If you want to support a loved one facing cancer treatment, don’t inundate them with pseudo-scientific treatments recommendations.
If you’re a religious person, for the love of God, don’t tell someone with cancer that if they’d just drink juice (or take vitamins, or pray or have a “positive attitude”) that they could cure themselves.
And if you’re not a religious person, for the love of reason and decency, don’t tell someone with cancer any of these things, either.
It was my late sister Sharron’s birthday last week, and it’s Easter this week – my second time spending two holidays without her that we often celebrated together each spring. If Sharron was feeling good, I’d have a tepid sense of hope for her as her beloved peonies came into bloom. She lived with a rare type of sarcoma tissue cancer for 15 years, and we never knew if each season of renewal would be her last.
Since she’s been gone, I’ve been able to understand that my sister wasn’t alone in a particular burden she bore. I’ve been hearing from friends with cancer and other serious illnesses that they are overwhelmed when concerned people lob suggestions at them for homeopathic remedies they “should” be doing.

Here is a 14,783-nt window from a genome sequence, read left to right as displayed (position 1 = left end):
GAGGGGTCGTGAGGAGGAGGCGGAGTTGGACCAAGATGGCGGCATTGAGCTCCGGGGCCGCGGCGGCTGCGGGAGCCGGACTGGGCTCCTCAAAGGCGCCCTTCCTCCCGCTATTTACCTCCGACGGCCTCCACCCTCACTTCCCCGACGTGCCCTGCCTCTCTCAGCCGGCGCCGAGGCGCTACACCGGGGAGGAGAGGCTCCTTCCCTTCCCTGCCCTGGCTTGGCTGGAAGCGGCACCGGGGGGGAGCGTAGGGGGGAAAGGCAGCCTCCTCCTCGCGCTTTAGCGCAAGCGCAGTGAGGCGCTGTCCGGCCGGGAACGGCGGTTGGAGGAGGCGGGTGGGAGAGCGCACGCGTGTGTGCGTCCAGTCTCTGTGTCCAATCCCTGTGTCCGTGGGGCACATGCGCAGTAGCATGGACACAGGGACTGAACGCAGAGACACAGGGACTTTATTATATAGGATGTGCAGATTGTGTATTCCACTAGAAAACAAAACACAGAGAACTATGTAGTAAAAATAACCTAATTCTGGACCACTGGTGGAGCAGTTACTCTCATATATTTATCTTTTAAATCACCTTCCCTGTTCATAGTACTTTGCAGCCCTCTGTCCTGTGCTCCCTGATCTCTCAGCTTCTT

Over the years, it was painful for me to see people tell my sister (and me) that she could just cure herself if she really wanted to. Didn’t she know that if she just drank lemon juice every day she could wipe out her cancer cells? That if she’d just watch that Netflix documentary The Gerson Miracle she’d be OK? That if she were only willing to take vitamins, or eat raw food, or do yoga or look on the bright side of things, her illness would go away?